Difference Between a General Journal & General Ledger in Accounting


Accountants use different tools when recording and reporting a company’s financial transactions. Two of the most common tools are the general journal and general ledger. Most -- if not all -- companies use these tools to organize financial information in an understandable manner. Though related, each item has a specific role in the accounting possible.

General Journal

The general journal is a chronological record of all transactions in a company’s business operations. Accountants record specific journal entries in the general journal that represent changes in two or more financial accounts. For example, a company purchases bike parts for $500. An accountant debits inventory and credits cash, placing the entry on a particular date with a brief description in the general journal.

General Ledger

In accounting, the general journal is the main record for financial accounts. Each account holds specific information relating to a group of transactions. Accounts fall under specific groups, such as revenue, cost of goods sold, asset, expense and liability. The general ledger contains the account number, account name and current balance for the account. The accounts in the general ledger lead to the trial balance, which is the tool a company uses to prepare financial statements.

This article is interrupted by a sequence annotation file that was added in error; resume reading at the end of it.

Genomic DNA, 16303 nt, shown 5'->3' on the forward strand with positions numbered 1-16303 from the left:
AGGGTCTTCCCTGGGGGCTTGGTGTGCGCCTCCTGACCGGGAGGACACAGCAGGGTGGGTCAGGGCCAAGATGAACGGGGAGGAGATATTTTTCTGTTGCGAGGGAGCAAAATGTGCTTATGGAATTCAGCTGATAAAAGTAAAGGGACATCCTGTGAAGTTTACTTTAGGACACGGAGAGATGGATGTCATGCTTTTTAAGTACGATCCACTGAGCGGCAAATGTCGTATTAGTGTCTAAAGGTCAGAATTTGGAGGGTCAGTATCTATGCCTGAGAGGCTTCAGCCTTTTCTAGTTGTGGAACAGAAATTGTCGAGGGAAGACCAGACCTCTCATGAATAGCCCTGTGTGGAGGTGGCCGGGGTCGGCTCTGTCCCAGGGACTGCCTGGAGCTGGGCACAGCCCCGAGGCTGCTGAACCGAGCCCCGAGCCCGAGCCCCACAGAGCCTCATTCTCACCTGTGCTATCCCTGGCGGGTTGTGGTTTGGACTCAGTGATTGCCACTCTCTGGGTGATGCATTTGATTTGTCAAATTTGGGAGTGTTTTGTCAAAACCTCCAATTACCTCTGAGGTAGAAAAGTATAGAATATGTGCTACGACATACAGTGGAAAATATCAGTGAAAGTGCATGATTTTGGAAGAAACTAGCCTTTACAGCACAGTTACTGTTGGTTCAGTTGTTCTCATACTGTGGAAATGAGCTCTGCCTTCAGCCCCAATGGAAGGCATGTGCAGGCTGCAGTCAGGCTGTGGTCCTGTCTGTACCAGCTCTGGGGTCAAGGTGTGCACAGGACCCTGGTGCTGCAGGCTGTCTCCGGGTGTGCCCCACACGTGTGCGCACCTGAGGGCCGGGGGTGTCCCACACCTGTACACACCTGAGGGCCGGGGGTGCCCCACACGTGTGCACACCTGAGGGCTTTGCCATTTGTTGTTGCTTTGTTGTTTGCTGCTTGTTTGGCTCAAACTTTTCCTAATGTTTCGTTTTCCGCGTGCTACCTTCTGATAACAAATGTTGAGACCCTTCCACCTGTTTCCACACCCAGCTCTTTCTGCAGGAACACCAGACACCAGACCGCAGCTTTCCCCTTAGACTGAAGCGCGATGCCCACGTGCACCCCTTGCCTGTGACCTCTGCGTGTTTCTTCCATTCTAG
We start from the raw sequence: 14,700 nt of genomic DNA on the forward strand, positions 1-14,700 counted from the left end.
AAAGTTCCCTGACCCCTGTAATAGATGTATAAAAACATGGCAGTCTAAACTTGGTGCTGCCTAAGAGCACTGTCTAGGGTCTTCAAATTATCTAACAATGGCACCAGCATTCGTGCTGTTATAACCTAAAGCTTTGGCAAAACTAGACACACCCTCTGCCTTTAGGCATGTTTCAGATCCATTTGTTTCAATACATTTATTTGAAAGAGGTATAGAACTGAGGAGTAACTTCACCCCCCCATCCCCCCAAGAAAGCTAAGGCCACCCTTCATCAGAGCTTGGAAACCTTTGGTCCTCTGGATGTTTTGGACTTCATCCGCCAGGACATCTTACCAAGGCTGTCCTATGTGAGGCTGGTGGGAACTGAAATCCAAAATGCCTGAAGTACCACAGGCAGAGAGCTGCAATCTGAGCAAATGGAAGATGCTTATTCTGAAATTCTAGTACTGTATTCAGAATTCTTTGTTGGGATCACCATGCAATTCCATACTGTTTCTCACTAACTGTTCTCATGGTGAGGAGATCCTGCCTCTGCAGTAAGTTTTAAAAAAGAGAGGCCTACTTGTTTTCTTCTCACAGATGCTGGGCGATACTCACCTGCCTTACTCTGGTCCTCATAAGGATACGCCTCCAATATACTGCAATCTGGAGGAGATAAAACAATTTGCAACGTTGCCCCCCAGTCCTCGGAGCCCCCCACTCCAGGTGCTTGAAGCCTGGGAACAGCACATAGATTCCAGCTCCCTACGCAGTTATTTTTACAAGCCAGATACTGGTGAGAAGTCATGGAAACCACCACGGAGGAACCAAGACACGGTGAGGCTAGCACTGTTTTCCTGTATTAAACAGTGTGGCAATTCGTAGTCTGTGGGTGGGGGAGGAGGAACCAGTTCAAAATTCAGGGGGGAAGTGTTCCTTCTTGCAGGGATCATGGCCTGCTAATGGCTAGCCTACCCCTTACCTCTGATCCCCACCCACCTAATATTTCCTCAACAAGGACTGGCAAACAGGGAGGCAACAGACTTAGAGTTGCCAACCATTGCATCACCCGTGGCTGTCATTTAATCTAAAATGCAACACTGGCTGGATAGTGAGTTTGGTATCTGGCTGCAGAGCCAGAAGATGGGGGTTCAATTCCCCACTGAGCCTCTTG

The general ledger requires information from the general journal in order to maintain proper account balance. Each general ledger account has debits and credits in it. The debits and credits are often the result of journal entries entered into the general journal. When accountants source a general ledger transaction, they will often go to the general journal. This creates a necessary relationship between the two accounting tools.


A general journal is not always necessary. Many companies use different journals for specific transactions. For example, cash, accounts payable or accounts payable journals hold similar information to the general journal. Foregoing the use of a general journal also creates a more accurate accounting system. Rather than hunting through a series of entries, accountants can review one journal that holds specific information.

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  • "Fundamental Financial Accounting Concepts"; Thomas P. Edmonds, et al.; 2011
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